While challenging Jesus, a certain lawyer seeking to justify himself, asked, “who is my neighbor?” Jesus answered with the parable of the good Samaritan to make him and us consider the answer to that question. (Luke 10:25-37)
Who is my neighbor?
What a great question! Seeing that the second great command is to love thy neighbor as thyself, we ought to ask it of ourselves today. (Matt 22:39; cf Lev 19:18)
It reminds me of NAAMAN’S stolen little maid (2King 5:1-14). Who was her neighbor?
It was the one that STOLE HER!!
From the parable and the story of the little maid we learn that EVERYONE we come in contact with is our neighbor, and let’s not forget about our online neighbor.
Do we have the love to INVITE our neighbor to the healing power of Jesus? Another question, would they accept or decline the invitation based on our GOOD works or lack thereof? “They profess that they know God; but in works they deny him, being abominable, and disobedient, and unto every good work reprobate.” (Titus 1:16). The story of the healing of Naaman hinges on an invitation from the stolen little maid. What does Naaman’s acceptance of her word speak about her good behavior?
Jesus speaks of love for, rather than HATRED of our enemies. “You have heard that it was said, ‘You shall love your neighbor and hate your enemy.’ But I say unto you, Love your enemies, bless them that curse you, do good to them that hate you, and pray for them which despitefully use you, and persecute you” (Matt 5:43-44). It makes me think of the server that had wronged a Christian. After he exacted his pound of flesh through a verbal assault, I wonder if the server would be open to an invitation to a home bible study with that Christian? (Ouch, that hurt.)
What about our BORDER neighbors, the ones with whom we share a fence line? If history is indicative of future possibilities, what would their answer be to our invitation to worship after our current land dispute? Let alone the Proverbs wisdom about being friendly with our property neighbors. “Better is a neighbor nearby than a brother far away.” (Prov 27:10; cf. Prov 3:29)
It can be difficult to be at peace with everyone, but we OUGHT to try. “Let every one of us please his neighbour for his good to edification.” (Rom 15:2) “If it be possible, as much as lieth in you, live peaceably with all men.” (Rom 12:18) We OUGHT to pursue peace with our neighbor if for no other reason than it interferes with both of us going to heaven. (cf. Mark 9:50; Rom 14:19; Heb 12:14) “For this is good and acceptable in the sight of God our Saviour; Who will have all men to be saved, and to come unto the knowledge of the truth.” (1Tim 2:3-4).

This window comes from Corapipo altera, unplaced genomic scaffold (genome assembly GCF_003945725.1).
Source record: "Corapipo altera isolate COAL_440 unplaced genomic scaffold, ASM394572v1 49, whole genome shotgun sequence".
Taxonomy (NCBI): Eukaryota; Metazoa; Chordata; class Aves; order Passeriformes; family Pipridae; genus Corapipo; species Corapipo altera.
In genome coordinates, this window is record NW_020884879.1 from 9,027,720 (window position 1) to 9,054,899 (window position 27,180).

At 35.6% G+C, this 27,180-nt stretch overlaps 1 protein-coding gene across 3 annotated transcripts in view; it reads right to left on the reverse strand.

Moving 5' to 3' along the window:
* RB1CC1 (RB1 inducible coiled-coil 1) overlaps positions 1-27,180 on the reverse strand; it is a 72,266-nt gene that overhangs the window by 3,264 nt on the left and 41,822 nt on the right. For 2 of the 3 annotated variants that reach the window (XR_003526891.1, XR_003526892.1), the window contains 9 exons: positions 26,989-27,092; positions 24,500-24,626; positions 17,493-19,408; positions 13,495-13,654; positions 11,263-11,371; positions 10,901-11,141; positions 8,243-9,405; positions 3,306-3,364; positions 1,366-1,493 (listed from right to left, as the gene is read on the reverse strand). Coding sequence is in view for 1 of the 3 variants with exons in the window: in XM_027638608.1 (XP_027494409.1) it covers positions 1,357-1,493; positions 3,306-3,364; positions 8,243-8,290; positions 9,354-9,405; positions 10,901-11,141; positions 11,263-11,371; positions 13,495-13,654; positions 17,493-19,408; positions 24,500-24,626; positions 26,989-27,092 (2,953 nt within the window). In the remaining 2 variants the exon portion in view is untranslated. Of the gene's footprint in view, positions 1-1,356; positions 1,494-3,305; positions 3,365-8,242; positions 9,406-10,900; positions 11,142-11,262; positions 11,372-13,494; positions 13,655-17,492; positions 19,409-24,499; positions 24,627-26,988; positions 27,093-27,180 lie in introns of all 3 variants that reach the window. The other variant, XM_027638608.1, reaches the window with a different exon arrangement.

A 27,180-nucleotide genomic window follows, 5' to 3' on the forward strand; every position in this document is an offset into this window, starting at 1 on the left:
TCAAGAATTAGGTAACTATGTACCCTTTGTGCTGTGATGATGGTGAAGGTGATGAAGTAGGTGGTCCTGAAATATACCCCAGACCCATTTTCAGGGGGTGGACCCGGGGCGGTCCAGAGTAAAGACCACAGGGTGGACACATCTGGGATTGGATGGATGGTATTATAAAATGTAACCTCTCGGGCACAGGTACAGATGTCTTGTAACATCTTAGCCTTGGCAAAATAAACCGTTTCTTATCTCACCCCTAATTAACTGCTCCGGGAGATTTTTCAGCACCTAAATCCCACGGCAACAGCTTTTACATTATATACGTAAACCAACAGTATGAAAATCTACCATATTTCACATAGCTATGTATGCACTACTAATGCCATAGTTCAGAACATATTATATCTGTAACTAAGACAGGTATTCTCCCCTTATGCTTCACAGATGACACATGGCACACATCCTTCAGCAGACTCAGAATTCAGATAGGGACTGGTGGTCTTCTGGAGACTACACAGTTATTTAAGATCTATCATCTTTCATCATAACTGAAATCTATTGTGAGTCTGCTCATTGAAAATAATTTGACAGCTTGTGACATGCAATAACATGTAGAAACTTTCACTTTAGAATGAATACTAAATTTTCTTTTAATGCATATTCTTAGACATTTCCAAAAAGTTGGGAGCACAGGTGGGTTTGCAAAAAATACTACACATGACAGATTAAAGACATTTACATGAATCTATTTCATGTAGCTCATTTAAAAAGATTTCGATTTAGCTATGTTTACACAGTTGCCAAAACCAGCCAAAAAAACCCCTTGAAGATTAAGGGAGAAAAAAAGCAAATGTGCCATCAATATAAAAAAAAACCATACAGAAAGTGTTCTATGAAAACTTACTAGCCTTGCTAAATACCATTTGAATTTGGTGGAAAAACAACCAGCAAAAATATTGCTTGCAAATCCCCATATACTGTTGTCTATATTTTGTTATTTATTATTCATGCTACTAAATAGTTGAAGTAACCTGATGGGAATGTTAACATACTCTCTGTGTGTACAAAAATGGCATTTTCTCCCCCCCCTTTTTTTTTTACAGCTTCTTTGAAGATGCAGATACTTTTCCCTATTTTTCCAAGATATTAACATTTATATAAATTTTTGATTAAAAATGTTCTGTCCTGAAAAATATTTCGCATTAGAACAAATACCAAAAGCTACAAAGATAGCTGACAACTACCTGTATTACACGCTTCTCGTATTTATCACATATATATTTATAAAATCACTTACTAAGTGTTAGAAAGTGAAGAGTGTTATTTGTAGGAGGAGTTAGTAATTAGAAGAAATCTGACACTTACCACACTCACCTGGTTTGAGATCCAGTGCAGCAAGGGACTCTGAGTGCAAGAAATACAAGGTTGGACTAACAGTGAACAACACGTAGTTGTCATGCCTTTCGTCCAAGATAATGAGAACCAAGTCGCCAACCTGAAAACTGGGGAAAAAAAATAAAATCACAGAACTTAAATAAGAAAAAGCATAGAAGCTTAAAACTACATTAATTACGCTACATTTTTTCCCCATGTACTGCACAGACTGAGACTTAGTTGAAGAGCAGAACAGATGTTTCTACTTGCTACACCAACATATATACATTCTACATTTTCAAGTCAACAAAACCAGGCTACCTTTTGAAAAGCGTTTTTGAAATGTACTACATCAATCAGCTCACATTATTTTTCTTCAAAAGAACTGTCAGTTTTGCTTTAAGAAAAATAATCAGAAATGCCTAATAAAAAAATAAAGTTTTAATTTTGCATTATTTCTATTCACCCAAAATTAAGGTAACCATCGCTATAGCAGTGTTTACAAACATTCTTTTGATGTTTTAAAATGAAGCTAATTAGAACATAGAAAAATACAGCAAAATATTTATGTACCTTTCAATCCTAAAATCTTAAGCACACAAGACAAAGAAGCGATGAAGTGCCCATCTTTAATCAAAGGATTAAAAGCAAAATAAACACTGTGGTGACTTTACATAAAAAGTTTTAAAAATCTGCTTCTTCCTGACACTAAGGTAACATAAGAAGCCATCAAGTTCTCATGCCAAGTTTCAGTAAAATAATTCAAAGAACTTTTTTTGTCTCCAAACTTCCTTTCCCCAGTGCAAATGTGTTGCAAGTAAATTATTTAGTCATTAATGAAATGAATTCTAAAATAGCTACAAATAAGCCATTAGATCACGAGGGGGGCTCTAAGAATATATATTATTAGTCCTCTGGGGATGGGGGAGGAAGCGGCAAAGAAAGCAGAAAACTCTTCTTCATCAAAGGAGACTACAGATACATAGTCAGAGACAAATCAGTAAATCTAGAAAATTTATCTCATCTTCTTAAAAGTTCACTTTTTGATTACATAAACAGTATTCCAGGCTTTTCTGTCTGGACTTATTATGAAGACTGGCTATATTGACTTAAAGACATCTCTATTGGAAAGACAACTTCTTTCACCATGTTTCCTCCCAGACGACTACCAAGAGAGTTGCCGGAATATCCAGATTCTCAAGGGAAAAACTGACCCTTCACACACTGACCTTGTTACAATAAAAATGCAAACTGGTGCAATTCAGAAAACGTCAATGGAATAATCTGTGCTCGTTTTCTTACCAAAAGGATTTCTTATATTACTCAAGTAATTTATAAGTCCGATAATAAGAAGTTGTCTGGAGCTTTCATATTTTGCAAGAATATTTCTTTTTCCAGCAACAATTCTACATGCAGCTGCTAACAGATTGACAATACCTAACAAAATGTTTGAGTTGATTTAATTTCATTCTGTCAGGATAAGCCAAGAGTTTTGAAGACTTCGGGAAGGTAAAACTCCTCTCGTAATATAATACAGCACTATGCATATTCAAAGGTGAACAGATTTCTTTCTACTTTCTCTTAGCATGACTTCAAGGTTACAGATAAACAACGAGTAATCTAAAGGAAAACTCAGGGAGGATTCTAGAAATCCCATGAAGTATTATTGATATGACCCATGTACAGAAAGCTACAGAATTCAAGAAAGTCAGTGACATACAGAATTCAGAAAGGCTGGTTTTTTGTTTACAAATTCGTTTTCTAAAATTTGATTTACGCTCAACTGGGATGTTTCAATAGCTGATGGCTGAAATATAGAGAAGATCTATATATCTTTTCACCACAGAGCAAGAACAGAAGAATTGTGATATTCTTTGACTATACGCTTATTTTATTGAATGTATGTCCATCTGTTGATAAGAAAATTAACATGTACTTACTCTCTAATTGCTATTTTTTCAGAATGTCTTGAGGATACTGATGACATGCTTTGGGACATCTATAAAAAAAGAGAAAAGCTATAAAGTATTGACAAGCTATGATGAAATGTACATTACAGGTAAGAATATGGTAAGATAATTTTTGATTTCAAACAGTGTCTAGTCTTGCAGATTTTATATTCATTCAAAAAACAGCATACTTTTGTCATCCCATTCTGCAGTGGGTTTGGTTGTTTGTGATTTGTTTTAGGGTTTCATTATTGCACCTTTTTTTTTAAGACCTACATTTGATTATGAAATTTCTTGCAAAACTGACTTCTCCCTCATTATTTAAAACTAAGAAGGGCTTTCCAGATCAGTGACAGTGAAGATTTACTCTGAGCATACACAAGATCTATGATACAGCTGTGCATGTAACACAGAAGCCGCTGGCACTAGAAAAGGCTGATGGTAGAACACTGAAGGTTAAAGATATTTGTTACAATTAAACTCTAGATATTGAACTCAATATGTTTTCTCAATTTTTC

Lastly, let’s also think of our less fortunate neighbors without showing RESPECT of persons. Jesus said, “When you give a dinner or a supper, do not ask your friends, your brothers, your relatives, nor rich neighbors, lest they also invite you back, and you be repaid.” (Luke 14:12; cf. James 2:1-13). After disregarding our poor neighbors, or those different from us, could we invite them to worship and would they accept?
Who is our neighbor? Great question. The take away for me is to live in such a way as to not make enemies. This doesn’t mean to ignore nor to whitewash the truth of the gospel. Rather it’s about avoiding situations where we might create lifelong enemies that will hinder the spreading of the gospel. “I am made all things to all men, that I might by all means save some.” (1Cor 9:22)
Spencer is an evangelist for the Franklin & Juniper St church of Christ in Borger Texas. If you live in the Borger area and would like a personal bible study, please reach out & let us know how we can help you know more of God’s word.